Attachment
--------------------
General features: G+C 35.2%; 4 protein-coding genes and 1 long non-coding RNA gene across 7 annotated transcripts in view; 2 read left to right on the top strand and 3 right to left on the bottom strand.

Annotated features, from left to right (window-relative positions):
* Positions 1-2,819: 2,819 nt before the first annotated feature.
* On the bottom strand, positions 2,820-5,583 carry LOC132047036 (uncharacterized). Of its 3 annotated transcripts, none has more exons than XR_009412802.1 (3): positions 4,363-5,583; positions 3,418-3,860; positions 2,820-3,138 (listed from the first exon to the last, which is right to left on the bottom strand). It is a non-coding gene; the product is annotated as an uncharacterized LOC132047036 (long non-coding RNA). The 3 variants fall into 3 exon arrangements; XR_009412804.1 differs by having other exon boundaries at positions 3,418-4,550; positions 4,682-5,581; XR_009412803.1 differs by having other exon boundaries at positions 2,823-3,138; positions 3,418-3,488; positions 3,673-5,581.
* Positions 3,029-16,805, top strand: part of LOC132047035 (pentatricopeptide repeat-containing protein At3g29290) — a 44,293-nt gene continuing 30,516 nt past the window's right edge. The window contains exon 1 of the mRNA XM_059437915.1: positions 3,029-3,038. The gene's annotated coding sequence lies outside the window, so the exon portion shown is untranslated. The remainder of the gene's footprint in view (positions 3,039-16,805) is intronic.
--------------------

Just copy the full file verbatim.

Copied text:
General features: G+C 35.2%; 4 protein-coding genes and 1 long non-coding RNA gene across 7 annotated transcripts in view; 2 read left to right on the top strand and 3 right to left on the bottom strand.

Annotated features, from left to right (window-relative positions):
* Positions 1-2,819: 2,819 nt before the first annotated feature.
* On the bottom strand, positions 2,820-5,583 carry LOC132047036 (uncharacterized). Of its 3 annotated transcripts, none has more exons than XR_009412802.1 (3): positions 4,363-5,583; positions 3,418-3,860; positions 2,820-3,138 (listed from the first exon to the last, which is right to left on the bottom strand). It is a non-coding gene; the product is annotated as an uncharacterized LOC132047036 (long non-coding RNA). The 3 variants fall into 3 exon arrangements; XR_009412804.1 differs by having other exon boundaries at positions 3,418-4,550; positions 4,682-5,581; XR_009412803.1 differs by having other exon boundaries at positions 2,823-3,138; positions 3,418-3,488; positions 3,673-5,581.
* Positions 3,029-16,805, top strand: part of LOC132047035 (pentatricopeptide repeat-containing protein At3g29290) — a 44,293-nt gene continuing 30,516 nt past the window's right edge. The window contains exon 1 of the mRNA XM_059437915.1: positions 3,029-3,038. The gene's annotated coding sequence lies outside the window, so the exon portion shown is untranslated. The remainder of the gene's footprint in view (positions 3,039-16,805) is intronic.